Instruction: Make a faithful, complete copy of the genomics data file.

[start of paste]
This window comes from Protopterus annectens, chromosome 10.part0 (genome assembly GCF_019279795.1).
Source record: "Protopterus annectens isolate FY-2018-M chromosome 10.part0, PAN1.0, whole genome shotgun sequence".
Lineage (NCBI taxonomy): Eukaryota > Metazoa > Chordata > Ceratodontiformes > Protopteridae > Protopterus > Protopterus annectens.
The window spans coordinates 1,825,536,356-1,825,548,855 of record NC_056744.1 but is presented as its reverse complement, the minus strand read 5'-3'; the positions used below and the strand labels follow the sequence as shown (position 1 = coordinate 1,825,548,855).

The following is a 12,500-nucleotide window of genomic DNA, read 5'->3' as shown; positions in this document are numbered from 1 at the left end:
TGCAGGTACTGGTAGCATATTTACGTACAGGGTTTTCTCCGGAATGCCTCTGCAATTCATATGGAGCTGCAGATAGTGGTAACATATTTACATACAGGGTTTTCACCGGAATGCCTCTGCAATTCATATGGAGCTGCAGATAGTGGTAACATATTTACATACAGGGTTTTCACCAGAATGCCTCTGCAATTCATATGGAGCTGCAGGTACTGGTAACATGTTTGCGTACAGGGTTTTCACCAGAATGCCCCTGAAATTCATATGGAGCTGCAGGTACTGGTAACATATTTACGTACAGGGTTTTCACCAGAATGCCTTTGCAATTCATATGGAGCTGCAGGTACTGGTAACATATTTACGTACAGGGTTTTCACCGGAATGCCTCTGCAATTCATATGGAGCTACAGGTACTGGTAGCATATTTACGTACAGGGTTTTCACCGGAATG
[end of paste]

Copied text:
This window comes from Protopterus annectens, chromosome 10.part0 (genome assembly GCF_019279795.1).
Source record: "Protopterus annectens isolate FY-2018-M chromosome 10.part0, PAN1.0, whole genome shotgun sequence".
Lineage (NCBI taxonomy): Eukaryota > Metazoa > Chordata > Ceratodontiformes > Protopteridae > Protopterus > Protopterus annectens.
The window spans coordinates 1,825,536,356-1,825,548,855 of record NC_056744.1 but is presented as its reverse complement, the minus strand read 5'-3'; the positions used below and the strand labels follow the sequence as shown (position 1 = coordinate 1,825,548,855).

The following is a 12,500-nucleotide window of genomic DNA, read 5'->3' as shown; positions in this document are numbered from 1 at the left end:
TGCAGGTACTGGTAGCATATTTACGTACAGGGTTTTCTCCGGAATGCCTCTGCAATTCATATGGAGCTGCAGATAGTGGTAACATATTTACATACAGGGTTTTCACCGGAATGCCTCTGCAATTCATATGGAGCTGCAGATAGTGGTAACATATTTACATACAGGGTTTTCACCAGAATGCCTCTGCAATTCATATGGAGCTGCAGGTACTGGTAACATGTTTGCGTACAGGGTTTTCACCAGAATGCCCCTGAAATTCATATGGAGCTGCAGGTACTGGTAACATATTTACGTACAGGGTTTTCACCAGAATGCCTTTGCAATTCATATGGAGCTGCAGGTACTGGTAACATATTTACGTACAGGGTTTTCACCGGAATGCCTCTGCAATTCATATGGAGCTACAGGTACTGGTAGCATATTTACGTACAGGGTTTTCACCGGAATG